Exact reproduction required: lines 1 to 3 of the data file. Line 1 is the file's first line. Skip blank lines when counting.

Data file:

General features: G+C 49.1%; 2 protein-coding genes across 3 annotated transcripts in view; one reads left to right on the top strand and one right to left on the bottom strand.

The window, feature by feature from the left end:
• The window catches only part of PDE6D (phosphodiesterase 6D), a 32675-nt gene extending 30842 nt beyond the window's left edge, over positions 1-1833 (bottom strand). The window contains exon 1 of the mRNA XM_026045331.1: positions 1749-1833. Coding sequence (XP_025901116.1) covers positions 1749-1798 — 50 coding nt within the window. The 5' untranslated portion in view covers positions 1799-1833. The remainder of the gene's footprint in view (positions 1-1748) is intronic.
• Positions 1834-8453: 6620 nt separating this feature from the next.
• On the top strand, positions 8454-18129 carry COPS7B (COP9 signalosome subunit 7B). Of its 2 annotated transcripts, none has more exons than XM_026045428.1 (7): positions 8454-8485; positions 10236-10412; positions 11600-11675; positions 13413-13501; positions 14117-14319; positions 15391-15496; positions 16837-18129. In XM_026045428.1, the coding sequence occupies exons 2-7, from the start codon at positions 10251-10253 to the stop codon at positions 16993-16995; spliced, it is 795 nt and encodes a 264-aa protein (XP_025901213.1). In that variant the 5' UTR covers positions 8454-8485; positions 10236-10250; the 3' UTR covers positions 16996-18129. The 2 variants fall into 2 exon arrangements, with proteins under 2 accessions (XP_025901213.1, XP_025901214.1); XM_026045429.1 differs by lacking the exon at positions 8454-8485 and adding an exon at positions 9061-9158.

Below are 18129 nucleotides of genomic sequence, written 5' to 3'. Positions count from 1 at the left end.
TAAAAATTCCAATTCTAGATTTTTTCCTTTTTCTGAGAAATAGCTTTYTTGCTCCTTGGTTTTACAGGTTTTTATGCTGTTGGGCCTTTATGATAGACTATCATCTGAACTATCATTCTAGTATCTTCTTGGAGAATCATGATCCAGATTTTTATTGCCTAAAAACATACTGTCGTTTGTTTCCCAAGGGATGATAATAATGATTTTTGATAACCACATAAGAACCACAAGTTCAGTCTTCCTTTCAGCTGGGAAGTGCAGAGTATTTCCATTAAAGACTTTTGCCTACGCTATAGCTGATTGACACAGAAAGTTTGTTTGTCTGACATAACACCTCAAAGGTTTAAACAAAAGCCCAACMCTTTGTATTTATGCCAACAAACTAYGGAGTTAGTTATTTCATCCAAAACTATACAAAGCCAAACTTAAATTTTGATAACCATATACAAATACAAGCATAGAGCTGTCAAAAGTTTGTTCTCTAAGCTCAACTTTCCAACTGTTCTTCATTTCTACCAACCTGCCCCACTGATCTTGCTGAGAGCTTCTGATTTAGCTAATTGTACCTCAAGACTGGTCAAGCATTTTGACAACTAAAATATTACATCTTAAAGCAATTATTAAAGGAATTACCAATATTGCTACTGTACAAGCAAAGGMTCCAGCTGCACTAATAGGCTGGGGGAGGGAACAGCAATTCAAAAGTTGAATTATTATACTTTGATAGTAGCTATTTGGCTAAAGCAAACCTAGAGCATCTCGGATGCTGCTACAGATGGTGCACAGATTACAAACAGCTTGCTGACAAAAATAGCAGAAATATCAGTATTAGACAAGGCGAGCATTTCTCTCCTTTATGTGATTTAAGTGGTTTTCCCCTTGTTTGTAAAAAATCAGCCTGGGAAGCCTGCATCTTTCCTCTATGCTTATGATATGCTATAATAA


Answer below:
General features: G+C 49.1%; 2 protein-coding genes across 3 annotated transcripts in view; one reads left to right on the top strand and one right to left on the bottom strand.

The window, feature by feature from the left end:
• The window catches only part of PDE6D (phosphodiesterase 6D), a 32675-nt gene extending 30842 nt beyond the window's left edge, over positions 1-1833 (bottom strand). The window contains exon 1 of the mRNA XM_026045331.1: positions 1749-1833. Coding sequence (XP_025901116.1) covers positions 1749-1798 — 50 coding nt within the window. The 5' untranslated portion in view covers positions 1799-1833. The remainder of the gene's footprint in view (positions 1-1748) is intronic.